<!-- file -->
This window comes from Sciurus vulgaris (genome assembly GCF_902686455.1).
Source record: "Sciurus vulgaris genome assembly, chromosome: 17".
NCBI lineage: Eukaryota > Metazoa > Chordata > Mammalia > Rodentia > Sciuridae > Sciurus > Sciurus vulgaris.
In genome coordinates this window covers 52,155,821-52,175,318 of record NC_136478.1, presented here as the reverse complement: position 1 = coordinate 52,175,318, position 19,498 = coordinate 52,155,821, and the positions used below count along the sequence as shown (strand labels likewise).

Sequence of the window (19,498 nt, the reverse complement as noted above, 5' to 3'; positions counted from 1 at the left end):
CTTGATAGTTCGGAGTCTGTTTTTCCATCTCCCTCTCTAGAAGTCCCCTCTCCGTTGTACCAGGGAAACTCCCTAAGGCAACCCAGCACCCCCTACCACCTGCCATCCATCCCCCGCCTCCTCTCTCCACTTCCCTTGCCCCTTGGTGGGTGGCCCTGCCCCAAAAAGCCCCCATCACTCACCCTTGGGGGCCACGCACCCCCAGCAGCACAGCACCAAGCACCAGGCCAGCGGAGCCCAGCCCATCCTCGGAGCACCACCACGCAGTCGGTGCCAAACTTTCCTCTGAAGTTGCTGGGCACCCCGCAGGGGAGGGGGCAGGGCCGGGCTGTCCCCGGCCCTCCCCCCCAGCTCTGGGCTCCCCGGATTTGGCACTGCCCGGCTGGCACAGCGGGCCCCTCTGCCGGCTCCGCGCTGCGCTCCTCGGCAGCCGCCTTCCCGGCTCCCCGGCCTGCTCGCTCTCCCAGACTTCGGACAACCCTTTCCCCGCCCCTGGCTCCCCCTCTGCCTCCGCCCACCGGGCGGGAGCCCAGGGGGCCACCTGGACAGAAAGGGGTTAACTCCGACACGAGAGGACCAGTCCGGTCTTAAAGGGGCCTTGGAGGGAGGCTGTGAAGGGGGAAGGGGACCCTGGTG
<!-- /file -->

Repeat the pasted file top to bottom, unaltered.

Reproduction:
This window comes from Sciurus vulgaris (genome assembly GCF_902686455.1).
Source record: "Sciurus vulgaris genome assembly, chromosome: 17".
NCBI lineage: Eukaryota > Metazoa > Chordata > Mammalia > Rodentia > Sciuridae > Sciurus > Sciurus vulgaris.
In genome coordinates this window covers 52,155,821-52,175,318 of record NC_136478.1, presented here as the reverse complement: position 1 = coordinate 52,175,318, position 19,498 = coordinate 52,155,821, and the positions used below count along the sequence as shown (strand labels likewise).

Sequence of the window (19,498 nt, the reverse complement as noted above, 5' to 3'; positions counted from 1 at the left end):
CTTGATAGTTCGGAGTCTGTTTTTCCATCTCCCTCTCTAGAAGTCCCCTCTCCGTTGTACCAGGGAAACTCCCTAAGGCAACCCAGCACCCCCTACCACCTGCCATCCATCCCCCGCCTCCTCTCTCCACTTCCCTTGCCCCTTGGTGGGTGGCCCTGCCCCAAAAAGCCCCCATCACTCACCCTTGGGGGCCACGCACCCCCAGCAGCACAGCACCAAGCACCAGGCCAGCGGAGCCCAGCCCATCCTCGGAGCACCACCACGCAGTCGGTGCCAAACTTTCCTCTGAAGTTGCTGGGCACCCCGCAGGGGAGGGGGCAGGGCCGGGCTGTCCCCGGCCCTCCCCCCCAGCTCTGGGCTCCCCGGATTTGGCACTGCCCGGCTGGCACAGCGGGCCCCTCTGCCGGCTCCGCGCTGCGCTCCTCGGCAGCCGCCTTCCCGGCTCCCCGGCCTGCTCGCTCTCCCAGACTTCGGACAACCCTTTCCCCGCCCCTGGCTCCCCCTCTGCCTCCGCCCACCGGGCGGGAGCCCAGGGGGCCACCTGGACAGAAAGGGGTTAACTCCGACACGAGAGGACCAGTCCGGTCTTAAAGGGGCCTTGGAGGGAGGCTGTGAAGGGGGAAGGGGACCCTGGTG